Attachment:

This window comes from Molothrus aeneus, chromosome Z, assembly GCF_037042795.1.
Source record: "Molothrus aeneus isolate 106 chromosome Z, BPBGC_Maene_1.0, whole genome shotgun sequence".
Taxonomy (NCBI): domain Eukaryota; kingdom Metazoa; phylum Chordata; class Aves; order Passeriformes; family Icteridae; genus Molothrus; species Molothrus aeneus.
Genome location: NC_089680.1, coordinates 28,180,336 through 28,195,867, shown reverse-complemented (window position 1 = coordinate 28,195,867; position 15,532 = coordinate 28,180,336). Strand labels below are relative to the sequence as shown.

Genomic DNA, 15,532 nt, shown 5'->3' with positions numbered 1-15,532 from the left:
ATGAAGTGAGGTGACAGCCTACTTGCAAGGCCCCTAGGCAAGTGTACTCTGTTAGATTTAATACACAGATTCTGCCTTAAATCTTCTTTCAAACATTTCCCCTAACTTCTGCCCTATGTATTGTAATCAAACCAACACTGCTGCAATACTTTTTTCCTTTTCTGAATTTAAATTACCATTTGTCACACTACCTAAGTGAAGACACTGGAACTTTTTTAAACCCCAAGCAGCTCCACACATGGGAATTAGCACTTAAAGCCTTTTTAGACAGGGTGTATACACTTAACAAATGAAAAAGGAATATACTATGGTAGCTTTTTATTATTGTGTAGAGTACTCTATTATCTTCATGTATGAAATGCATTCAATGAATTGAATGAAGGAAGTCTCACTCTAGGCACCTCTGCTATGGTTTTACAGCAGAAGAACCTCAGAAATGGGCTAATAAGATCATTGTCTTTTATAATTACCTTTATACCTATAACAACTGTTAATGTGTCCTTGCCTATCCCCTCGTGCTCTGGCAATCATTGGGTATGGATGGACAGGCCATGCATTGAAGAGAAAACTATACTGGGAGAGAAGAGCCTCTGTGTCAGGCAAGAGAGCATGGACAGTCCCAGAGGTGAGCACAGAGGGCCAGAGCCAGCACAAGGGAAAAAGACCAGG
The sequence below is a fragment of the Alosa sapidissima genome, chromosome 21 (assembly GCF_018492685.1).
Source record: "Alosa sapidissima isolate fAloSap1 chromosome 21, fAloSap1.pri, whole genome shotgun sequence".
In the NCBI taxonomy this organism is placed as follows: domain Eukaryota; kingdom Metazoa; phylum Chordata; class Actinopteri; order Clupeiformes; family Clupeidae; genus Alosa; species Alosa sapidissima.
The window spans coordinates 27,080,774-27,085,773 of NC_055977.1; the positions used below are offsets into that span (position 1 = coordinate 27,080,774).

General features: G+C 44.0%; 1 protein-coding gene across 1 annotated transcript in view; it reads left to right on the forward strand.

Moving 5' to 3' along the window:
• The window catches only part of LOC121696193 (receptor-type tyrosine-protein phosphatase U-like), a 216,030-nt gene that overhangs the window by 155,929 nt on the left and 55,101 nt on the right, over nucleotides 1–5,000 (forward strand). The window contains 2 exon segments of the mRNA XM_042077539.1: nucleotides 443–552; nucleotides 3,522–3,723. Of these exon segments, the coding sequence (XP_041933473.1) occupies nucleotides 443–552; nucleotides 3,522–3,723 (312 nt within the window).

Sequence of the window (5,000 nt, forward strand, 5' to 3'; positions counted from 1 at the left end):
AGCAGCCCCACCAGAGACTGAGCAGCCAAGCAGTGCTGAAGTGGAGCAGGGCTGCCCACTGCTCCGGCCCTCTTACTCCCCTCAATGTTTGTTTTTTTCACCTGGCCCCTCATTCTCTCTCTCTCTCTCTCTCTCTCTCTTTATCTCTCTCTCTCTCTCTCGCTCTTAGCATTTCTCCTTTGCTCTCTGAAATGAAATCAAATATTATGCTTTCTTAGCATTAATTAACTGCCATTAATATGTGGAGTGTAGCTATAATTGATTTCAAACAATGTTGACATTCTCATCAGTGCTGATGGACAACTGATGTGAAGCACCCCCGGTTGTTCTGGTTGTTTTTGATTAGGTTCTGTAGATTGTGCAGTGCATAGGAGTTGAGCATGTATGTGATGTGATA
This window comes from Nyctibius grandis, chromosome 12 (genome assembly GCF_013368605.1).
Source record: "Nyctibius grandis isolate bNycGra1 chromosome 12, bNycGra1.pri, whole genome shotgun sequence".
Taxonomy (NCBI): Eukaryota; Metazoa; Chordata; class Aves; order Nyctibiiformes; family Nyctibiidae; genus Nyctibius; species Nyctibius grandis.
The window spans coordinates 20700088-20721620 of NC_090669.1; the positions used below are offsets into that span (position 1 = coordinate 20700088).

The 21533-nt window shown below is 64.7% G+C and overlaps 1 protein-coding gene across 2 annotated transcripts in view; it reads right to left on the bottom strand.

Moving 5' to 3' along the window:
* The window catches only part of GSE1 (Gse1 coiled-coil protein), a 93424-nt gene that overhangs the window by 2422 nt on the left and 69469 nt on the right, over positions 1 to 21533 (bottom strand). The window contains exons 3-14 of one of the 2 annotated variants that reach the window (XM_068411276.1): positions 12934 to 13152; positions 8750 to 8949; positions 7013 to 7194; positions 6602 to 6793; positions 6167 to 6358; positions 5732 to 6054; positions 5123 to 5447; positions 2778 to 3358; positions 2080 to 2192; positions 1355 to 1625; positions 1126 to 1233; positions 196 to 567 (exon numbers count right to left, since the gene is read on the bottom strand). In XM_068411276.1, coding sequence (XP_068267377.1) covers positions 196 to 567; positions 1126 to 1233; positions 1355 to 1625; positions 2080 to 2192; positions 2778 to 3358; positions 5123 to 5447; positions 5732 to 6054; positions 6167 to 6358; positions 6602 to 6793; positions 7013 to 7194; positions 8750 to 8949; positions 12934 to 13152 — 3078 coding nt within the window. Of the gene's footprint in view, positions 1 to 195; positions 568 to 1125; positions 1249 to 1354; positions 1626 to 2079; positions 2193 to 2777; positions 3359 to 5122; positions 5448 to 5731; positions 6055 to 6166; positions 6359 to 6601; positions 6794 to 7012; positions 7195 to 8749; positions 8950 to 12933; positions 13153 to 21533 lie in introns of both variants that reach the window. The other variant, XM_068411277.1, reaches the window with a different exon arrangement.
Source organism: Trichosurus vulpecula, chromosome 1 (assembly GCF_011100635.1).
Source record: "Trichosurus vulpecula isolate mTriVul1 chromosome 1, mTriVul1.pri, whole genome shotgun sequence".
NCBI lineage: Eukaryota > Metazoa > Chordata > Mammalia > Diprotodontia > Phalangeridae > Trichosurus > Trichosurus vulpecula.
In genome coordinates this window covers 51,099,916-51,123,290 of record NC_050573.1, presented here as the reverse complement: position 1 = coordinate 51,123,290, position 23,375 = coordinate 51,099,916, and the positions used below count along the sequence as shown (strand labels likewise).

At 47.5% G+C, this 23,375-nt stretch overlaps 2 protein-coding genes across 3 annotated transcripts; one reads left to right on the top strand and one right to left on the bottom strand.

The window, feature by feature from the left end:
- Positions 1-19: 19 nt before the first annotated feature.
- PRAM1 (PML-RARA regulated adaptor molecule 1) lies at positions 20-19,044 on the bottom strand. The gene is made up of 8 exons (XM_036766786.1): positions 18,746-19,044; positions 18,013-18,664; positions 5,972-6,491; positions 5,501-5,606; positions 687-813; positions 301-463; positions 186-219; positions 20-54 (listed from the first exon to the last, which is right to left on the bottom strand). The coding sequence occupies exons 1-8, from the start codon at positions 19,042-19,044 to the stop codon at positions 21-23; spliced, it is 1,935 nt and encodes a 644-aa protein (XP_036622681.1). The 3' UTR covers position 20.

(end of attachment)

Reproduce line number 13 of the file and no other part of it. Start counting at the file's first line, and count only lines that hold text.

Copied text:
• The window catches only part of LOC121696193 (receptor-type tyrosine-protein phosphatase U-like), a 216,030-nt gene that overhangs the window by 155,929 nt on the left and 55,101 nt on the right, over nucleotides 1–5,000 (forward strand). The window contains 2 exon segments of the mRNA XM_042077539.1: nucleotides 443–552; nucleotides 3,522–3,723. Of these exon segments, the coding sequence (XP_041933473.1) occupies nucleotides 443–552; nucleotides 3,522–3,723 (312 nt within the window).